Mitt Romney has received some flak for his debate performance on Tuesday night, with both liberals and conservatives acknowledging that he flubbed a golden opportunity to attack President Obama for his administration's muddled response to the Sept. 11 terrorist attack in Benghazi, Libya. In addition, Romney didn't do himself any favors with his remarks about "binders full of women," or quibbling constantly about the debate rules. However, his campaign says Romney dominated on the most important issue of the night: The economy. Team Romney is "contending that the debate strengthened their position — and they may have a point," say Zeke Miller and McKay Coppins at BuzzFeed. A CNN insta-poll shows viewers favored Romney on "virtually every issue he's chosen to place at the center of his campaign, from handling of the economy and tax policy, to the deficit and health care." Did Romney win on the economy?
Yes. Obama can't escape the grim facts: Obama "countered Romney effectively," but Romney "was on his game" when it came to the economy, says Scott Galupo at The American Conservative. "For two minutes that seemed like five, Romney unleashed a torrent of horrible data on unemployment, underemployment, food stamps, poverty rates, and exploding deficits." There's no way to get around the reality of the situation. "The record is there, and Obama is lumbered with it."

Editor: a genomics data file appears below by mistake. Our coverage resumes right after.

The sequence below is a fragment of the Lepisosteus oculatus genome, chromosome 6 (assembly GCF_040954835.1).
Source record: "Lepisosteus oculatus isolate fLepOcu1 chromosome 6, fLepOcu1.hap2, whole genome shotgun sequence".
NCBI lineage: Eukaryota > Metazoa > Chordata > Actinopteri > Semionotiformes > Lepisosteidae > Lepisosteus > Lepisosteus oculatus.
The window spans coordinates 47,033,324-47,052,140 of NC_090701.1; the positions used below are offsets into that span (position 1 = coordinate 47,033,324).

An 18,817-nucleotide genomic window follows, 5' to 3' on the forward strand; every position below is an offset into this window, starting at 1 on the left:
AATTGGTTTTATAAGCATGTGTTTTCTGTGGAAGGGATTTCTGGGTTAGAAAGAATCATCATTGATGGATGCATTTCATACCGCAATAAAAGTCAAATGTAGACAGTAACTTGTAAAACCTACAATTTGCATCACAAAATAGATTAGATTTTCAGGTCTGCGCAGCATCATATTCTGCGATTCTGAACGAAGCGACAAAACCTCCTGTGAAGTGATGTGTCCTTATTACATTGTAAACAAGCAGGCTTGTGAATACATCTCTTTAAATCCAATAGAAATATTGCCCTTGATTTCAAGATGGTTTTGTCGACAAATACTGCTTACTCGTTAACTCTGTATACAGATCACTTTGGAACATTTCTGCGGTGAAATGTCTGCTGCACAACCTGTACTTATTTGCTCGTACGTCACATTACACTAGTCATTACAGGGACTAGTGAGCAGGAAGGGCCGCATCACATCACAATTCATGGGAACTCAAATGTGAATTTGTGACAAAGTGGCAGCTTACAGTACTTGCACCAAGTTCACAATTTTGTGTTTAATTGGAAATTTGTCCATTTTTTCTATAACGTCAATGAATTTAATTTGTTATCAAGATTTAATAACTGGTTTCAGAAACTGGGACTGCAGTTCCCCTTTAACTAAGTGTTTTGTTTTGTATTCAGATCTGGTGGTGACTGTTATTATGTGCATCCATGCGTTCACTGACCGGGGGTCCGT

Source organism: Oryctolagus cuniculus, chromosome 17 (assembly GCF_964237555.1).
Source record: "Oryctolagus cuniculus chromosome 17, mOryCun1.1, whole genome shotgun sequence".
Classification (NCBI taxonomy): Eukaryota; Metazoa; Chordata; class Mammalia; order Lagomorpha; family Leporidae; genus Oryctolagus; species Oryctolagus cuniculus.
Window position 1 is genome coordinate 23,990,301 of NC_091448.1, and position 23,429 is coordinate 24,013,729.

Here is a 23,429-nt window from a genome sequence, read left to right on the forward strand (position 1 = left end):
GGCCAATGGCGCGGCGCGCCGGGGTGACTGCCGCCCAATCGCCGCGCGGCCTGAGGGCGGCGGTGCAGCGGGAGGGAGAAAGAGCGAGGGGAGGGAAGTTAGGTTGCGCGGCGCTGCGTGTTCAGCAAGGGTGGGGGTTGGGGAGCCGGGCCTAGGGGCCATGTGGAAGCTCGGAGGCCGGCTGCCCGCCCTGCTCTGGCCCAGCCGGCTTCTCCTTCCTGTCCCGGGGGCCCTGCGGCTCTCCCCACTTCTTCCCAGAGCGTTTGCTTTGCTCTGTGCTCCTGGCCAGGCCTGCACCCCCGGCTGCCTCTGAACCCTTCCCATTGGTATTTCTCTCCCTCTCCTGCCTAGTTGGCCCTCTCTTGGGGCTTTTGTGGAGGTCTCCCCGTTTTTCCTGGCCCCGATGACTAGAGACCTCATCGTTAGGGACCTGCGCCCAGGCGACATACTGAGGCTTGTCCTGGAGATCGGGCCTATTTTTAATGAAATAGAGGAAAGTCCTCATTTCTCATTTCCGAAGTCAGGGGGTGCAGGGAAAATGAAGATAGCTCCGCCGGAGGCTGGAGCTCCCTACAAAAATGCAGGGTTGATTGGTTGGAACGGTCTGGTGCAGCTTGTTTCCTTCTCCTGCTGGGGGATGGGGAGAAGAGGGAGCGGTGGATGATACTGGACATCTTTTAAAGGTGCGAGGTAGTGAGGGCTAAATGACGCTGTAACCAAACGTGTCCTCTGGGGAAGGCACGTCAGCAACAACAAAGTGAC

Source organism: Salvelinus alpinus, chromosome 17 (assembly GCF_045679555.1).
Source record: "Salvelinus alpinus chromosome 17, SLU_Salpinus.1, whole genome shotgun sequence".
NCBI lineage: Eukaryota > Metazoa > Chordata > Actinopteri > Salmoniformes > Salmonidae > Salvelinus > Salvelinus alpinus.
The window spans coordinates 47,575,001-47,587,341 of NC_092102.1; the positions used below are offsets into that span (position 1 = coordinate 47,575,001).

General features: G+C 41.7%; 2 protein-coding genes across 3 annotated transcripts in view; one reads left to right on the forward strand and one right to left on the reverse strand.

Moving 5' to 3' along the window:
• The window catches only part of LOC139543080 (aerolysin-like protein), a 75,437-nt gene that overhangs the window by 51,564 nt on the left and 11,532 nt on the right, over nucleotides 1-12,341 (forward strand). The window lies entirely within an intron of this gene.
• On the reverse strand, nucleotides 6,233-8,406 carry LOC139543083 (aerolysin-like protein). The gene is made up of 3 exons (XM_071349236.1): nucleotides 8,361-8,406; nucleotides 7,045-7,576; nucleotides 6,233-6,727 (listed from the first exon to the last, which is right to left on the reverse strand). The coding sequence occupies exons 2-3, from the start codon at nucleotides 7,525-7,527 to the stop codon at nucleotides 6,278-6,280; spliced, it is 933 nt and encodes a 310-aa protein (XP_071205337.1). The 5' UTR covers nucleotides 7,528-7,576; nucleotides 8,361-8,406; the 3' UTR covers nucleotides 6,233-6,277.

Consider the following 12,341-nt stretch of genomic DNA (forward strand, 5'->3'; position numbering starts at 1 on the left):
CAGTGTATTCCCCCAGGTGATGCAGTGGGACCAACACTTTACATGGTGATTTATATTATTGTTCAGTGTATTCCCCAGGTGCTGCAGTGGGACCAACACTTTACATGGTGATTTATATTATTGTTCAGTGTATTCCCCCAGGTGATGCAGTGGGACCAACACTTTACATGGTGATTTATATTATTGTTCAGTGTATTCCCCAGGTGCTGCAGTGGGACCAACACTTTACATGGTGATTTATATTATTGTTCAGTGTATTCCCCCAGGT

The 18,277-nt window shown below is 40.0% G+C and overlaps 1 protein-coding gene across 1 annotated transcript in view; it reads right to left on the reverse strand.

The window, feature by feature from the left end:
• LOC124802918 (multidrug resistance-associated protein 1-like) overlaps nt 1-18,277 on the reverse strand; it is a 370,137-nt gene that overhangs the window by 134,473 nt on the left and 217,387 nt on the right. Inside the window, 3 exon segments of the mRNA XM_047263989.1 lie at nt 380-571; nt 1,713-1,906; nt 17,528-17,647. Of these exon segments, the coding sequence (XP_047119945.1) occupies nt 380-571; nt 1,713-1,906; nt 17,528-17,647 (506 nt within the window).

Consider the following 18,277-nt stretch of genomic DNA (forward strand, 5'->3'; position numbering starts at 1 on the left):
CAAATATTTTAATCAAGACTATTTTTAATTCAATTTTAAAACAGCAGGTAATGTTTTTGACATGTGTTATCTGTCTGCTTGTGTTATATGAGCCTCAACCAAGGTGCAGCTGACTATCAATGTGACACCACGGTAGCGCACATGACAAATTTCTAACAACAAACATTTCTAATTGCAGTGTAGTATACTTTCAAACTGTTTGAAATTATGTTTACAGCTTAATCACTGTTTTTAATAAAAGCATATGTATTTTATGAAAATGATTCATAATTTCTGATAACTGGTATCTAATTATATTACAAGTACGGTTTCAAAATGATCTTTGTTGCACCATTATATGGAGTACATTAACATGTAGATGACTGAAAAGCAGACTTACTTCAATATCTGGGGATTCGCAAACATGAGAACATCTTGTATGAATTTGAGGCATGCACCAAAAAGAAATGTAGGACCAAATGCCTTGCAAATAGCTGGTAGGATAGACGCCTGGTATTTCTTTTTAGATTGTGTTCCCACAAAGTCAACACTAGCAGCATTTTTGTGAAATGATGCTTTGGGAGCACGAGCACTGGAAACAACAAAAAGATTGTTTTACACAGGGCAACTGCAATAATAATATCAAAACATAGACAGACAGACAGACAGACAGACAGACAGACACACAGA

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And Romney would have won if not for Libya: "Romney's botched response" on Benghazi "managed to grab the headline away from what would have been a near impeccable performance," says S.E. Cupp at the New York Daily News. Romney's litany of Obama's broken economic promises had "real resonance for those soft Obama voters who are disappointed in the president's record." Instead, "Libya isn't just the problem that won't go away for the president, it's [also] the problem that won't go away for Romney."
"Mitt Romney's debate performance: The good, the bad, and the ugly"
No. Obama shot holes through Romney's economic plan: "The most instructive contrast between Debate I and Debate II was the extent to which Romney's ideas crumbled at the slightest contact with challenge," says E.J. Dionne at The Washington Post. Obama nailed it when he described Romney's budget plan as a "sketchy deal," since it's literally impossible for Romney to implement his "radical tax-cutting program" and close the budget deficit at the same time. Romney's response? "'Believe me because I said so,'" which "gave his listeners no basis on which to verify the trust he demanded."
"Romney goes from Etch a Sketch to sketchy"
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